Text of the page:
Could ‘Insignificant’ Heart Murmur Cause Atrial Fibrillation?
Annette Baldwin, 75, talks about the Diabetes Education Program at UPMC McKeesport led by Carla DeJesus, left, a Diabetes Specialist, Dietition and Janice Koshinsky, the Diabetes Program Manager at the hospital, on March 7, 2014. (Pam Panchak/Pittsburgh Post-Gazette/MCT)
Dear Dr. Roach: When I was discharged from the Army in 1966, I was diagnosed with a heart murmur. It seemed to be insignificant; however, in April 2011 during a routine exam, I was diagnosed with atrial fibrillation, admitted to the hospital the same day and had a cardioversion. Since then, I have had numerous problems with my heart, including a blood clot. Could the atrial fibrillation have been caused by the heart murmur? — J.E.T.
Answer: A heart murmur is a noise made by the heart that is heard during examination. Many heart murmurs are “functional” or “innocent”: The examiner can hear the blood flowing through a normal valve. These are more common in thinner people or people with a high metabolic rate. Murmurs also can indicate diseased heart valves or abnormal connections (“holes”) in the heart. Depending on how the murmur sounds, the doctor may choose to obtain an echocardiogram to see whether there is anything wrong. This wasn’t available in 1966, but it’s pretty routine now to get an echo for a worrisome heart murmur.
All four valves in the heart can cause murmurs, either from a too-tight valve opening (“stenosis”) or a valve that leaks when closed (“regurgitation” or “insufficiency”). Disease of the mitral valve, which connects the left atrium and the left ventricle, can cause gradual enlargement of the left atrium. As the atrium enlarges, it becomes susceptible to atrial fibrillation, with its attendant risk of clots.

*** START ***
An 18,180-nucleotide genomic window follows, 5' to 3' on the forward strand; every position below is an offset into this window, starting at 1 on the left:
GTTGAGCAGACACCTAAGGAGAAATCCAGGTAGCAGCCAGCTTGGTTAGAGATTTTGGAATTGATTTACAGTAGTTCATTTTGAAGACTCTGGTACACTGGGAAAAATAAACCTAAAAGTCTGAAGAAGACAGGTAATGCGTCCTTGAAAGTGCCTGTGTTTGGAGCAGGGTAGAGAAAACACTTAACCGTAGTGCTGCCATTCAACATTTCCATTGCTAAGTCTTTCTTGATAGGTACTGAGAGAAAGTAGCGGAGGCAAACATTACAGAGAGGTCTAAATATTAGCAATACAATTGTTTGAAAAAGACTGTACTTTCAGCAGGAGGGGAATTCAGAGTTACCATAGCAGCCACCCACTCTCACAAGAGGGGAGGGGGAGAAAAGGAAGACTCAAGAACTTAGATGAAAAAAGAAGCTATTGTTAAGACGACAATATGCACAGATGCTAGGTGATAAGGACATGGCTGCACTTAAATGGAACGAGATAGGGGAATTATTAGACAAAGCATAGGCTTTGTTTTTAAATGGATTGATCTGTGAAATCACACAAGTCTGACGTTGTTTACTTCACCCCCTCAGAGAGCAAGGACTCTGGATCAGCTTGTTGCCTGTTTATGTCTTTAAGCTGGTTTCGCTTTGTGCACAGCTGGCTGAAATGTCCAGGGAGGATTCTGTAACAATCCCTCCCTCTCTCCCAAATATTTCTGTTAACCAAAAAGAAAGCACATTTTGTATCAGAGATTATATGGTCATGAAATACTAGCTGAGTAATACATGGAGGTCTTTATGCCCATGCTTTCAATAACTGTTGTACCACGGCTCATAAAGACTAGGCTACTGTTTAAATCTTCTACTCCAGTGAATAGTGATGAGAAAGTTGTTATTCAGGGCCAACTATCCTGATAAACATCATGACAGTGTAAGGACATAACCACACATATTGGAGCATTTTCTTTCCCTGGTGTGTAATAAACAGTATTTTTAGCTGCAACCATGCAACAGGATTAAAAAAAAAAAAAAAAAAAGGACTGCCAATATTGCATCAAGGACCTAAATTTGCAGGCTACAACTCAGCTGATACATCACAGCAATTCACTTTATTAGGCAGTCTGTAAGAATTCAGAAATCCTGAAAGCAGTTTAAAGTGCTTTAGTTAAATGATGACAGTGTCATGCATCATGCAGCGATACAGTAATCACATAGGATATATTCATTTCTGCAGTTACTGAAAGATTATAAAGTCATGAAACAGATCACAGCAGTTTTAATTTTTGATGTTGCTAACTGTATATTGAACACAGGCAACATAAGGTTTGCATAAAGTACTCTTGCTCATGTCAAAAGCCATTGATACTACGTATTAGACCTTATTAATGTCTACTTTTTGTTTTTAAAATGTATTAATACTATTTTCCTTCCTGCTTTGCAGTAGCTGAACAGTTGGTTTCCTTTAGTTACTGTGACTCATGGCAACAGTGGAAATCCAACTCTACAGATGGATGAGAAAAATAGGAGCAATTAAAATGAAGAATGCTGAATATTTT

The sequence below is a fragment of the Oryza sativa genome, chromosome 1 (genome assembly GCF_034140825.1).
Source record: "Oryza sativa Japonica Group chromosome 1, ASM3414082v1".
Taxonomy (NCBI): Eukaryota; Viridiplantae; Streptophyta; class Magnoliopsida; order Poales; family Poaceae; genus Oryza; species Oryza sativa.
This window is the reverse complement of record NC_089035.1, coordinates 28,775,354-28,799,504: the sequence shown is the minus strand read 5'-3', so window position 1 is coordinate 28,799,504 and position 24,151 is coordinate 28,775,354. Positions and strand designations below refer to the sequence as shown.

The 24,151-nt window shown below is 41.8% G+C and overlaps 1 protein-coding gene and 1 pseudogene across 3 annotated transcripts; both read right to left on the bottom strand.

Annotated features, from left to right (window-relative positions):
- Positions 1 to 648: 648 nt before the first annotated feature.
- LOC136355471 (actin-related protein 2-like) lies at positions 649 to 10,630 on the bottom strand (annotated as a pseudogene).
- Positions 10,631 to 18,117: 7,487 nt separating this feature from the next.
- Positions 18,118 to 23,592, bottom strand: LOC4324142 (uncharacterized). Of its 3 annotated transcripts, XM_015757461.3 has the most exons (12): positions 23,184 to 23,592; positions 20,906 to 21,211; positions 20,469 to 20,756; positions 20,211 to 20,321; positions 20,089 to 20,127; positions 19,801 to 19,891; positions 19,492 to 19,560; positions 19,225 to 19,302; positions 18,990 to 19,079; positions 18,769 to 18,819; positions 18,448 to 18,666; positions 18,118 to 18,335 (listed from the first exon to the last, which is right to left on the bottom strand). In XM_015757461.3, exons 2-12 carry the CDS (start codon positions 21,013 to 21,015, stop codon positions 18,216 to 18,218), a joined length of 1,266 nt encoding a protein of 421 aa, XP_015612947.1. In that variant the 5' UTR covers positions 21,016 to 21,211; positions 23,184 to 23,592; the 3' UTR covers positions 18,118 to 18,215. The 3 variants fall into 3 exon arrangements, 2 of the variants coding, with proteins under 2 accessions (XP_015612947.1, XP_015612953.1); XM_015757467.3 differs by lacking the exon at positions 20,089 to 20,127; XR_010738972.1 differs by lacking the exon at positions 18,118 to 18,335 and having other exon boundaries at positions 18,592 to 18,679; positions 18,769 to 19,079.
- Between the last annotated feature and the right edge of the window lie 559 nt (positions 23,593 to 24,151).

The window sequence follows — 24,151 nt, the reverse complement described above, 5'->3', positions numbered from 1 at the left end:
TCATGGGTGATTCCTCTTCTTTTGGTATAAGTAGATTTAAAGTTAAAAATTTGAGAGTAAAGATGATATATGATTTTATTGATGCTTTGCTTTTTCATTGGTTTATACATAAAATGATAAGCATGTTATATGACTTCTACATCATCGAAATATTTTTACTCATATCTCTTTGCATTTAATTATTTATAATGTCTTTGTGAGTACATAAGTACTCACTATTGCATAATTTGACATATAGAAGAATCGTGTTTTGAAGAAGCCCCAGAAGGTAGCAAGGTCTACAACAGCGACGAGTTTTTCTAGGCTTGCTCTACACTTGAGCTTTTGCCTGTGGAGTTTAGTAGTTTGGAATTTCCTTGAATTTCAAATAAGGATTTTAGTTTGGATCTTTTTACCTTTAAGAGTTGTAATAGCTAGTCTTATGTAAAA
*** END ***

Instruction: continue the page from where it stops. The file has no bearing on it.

A history of rheumatic fever is the most important risk factor for development of mitral stenosis (a narrowing of the mitral valve); however, many people are unaware of having had it. There are other causes, including congenital mitral stenosis.
So, yes, it’s possible that the same underlying cause was responsible for your heart murmur more than 50 years ago and your atrial fibrillation now. I would have expected some doctor or nurse listening to your heart between now and then to have heard the murmur again and gotten an echo, so it also is possible that you just happened to have a heart murmur back then and developed atrial fibrillation for some other reason (there are many, many causes besides valve disease) years later.
Dear Dr. Roach: My great-niece is 9 years old. She saw her doctor for a bad complexion, and was told that she is stage 3 for puberty. What does this mean, and how many stages are there? — F.N.
Answer: Puberty is a process, not an event. It goes on normally for several years. There are five stages of puberty, usually called Tanner stages. There are specific criteria for development that correspond to each stage. Nine years old is on the younger side for Tanner stage 3, but puberty starts at different times for different people, with significant differences that run in families and by ethnic background.
Your great-niece’s complexion issue probably relates to high levels of adrenal hormones, which start increasing even before puberty. Very high levels early in puberty should raise concern for a condition called congenital adrenal hyperplasia, although most cases of acne in early puberty are quite normal. If the gynecologist is worried, some simple blood and urine tests can tell you more.
Dr. Roach regrets that he is unable to answer individual letters, but will incorporate them in the column whenever possible. Readers may email questions to ToYourGoodHealth@med.cornell.edu or write to P.O. Box 536475, Orla ndo, FL 32853-6475.